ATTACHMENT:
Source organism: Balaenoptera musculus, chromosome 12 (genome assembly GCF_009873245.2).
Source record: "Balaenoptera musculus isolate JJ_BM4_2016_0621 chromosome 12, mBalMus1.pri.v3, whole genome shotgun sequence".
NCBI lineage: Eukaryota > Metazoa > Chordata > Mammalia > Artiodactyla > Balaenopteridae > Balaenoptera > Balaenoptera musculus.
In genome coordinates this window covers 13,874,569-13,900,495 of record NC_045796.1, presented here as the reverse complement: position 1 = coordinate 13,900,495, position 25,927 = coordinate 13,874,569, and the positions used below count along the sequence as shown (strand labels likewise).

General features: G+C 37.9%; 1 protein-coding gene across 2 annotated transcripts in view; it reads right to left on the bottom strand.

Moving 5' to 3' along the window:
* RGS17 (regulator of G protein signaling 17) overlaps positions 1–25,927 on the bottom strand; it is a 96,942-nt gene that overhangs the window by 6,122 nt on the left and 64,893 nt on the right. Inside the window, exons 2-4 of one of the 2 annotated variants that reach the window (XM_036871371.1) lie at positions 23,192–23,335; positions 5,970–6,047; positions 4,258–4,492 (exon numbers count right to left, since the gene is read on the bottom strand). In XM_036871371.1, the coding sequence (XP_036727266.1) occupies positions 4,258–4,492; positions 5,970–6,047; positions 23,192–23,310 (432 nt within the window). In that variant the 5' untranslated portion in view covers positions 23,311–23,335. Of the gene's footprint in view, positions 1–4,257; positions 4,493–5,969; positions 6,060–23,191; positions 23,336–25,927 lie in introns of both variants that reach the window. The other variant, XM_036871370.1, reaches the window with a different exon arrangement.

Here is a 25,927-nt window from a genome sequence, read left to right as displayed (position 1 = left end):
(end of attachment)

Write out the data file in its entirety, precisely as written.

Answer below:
Source organism: Balaenoptera musculus, chromosome 12 (genome assembly GCF_009873245.2).
Source record: "Balaenoptera musculus isolate JJ_BM4_2016_0621 chromosome 12, mBalMus1.pri.v3, whole genome shotgun sequence".
NCBI lineage: Eukaryota > Metazoa > Chordata > Mammalia > Artiodactyla > Balaenopteridae > Balaenoptera > Balaenoptera musculus.
In genome coordinates this window covers 13,874,569-13,900,495 of record NC_045796.1, presented here as the reverse complement: position 1 = coordinate 13,900,495, position 25,927 = coordinate 13,874,569, and the positions used below count along the sequence as shown (strand labels likewise).

General features: G+C 37.9%; 1 protein-coding gene across 2 annotated transcripts in view; it reads right to left on the bottom strand.

Moving 5' to 3' along the window:
* RGS17 (regulator of G protein signaling 17) overlaps positions 1–25,927 on the bottom strand; it is a 96,942-nt gene that overhangs the window by 6,122 nt on the left and 64,893 nt on the right. Inside the window, exons 2-4 of one of the 2 annotated variants that reach the window (XM_036871371.1) lie at positions 23,192–23,335; positions 5,970–6,047; positions 4,258–4,492 (exon numbers count right to left, since the gene is read on the bottom strand). In XM_036871371.1, the coding sequence (XP_036727266.1) occupies positions 4,258–4,492; positions 5,970–6,047; positions 23,192–23,310 (432 nt within the window). In that variant the 5' untranslated portion in view covers positions 23,311–23,335. Of the gene's footprint in view, positions 1–4,257; positions 4,493–5,969; positions 6,060–23,191; positions 23,336–25,927 lie in introns of both variants that reach the window. The other variant, XM_036871370.1, reaches the window with a different exon arrangement.

Here is a 25,927-nt window from a genome sequence, read left to right as displayed (position 1 = left end):